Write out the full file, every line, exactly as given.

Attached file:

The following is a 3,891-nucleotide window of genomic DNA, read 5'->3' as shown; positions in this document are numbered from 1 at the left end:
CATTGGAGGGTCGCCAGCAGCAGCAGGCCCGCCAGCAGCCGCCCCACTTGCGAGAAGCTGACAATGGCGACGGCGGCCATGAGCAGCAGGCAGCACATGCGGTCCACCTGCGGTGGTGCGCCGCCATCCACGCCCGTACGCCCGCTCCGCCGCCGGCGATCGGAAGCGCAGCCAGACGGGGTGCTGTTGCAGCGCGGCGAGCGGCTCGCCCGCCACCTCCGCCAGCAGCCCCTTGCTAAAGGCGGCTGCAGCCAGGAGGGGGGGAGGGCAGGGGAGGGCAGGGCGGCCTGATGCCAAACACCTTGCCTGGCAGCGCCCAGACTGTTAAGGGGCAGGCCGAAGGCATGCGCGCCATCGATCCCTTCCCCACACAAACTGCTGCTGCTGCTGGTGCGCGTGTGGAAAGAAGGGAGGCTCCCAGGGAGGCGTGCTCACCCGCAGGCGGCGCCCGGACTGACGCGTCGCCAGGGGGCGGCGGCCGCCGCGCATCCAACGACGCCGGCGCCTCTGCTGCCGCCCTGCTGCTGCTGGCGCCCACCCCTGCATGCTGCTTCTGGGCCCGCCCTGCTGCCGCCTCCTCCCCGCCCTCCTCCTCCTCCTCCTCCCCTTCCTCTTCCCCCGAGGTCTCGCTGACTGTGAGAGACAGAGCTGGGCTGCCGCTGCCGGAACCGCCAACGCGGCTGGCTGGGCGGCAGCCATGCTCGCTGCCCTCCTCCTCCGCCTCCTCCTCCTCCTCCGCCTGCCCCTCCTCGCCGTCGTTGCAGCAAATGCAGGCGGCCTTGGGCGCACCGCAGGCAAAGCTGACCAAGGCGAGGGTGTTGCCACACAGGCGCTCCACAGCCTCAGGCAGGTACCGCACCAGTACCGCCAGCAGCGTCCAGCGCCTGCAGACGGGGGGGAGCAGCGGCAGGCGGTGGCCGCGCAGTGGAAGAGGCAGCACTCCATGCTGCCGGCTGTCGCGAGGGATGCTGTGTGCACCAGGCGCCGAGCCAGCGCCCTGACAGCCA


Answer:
The following is a 3,891-nucleotide window of genomic DNA, read 5'->3' as shown; positions in this document are numbered from 1 at the left end:
CATTGGAGGGTCGCCAGCAGCAGCAGGCCCGCCAGCAGCCGCCCCACTTGCGAGAAGCTGACAATGGCGACGGCGGCCATGAGCAGCAGGCAGCACATGCGGTCCACCTGCGGTGGTGCGCCGCCATCCACGCCCGTACGCCCGCTCCGCCGCCGGCGATCGGAAGCGCAGCCAGACGGGGTGCTGTTGCAGCGCGGCGAGCGGCTCGCCCGCCACCTCCGCCAGCAGCCCCTTGCTAAAGGCGGCTGCAGCCAGGAGGGGGGGAGGGCAGGGGAGGGCAGGGCGGCCTGATGCCAAACACCTTGCCTGGCAGCGCCCAGACTGTTAAGGGGCAGGCCGAAGGCATGCGCGCCATCGATCCCTTCCCCACACAAACTGCTGCTGCTGCTGGTGCGCGTGTGGAAAGAAGGGAGGCTCCCAGGGAGGCGTGCTCACCCGCAGGCGGCGCCCGGACTGACGCGTCGCCAGGGGGCGGCGGCCGCCGCGCATCCAACGACGCCGGCGCCTCTGCTGCCGCCCTGCTGCTGCTGGCGCCCACCCCTGCATGCTGCTTCTGGGCCCGCCCTGCTGCCGCCTCCTCCCCGCCCTCCTCCTCCTCCTCCTCCCCTTCCTCTTCCCCCGAGGTCTCGCTGACTGTGAGAGACAGAGCTGGGCTGCCGCTGCCGGAACCGCCAACGCGGCTGGCTGGGCGGCAGCCATGCTCGCTGCCCTCCTCCTCCGCCTCCTCCTCCTCCTCCGCCTGCCCCTCCTCGCCGTCGTTGCAGCAAATGCAGGCGGCCTTGGGCGCACCGCAGGCAAAGCTGACCAAGGCGAGGGTGTTGCCACACAGGCGCTCCACAGCCTCAGGCAGGTACCGCACCAGTACCGCCAGCAGCGTCCAGCGCCTGCAGACGGGGGGGAGCAGCGGCAGGCGGTGGCCGCGCAGTGGAAGAGGCAGCACTCCATGCTGCCGGCTGTCGCGAGGGATGCTGTGTGCACCAGGCGCCGAGCCAGCGCCCTGACAGCCA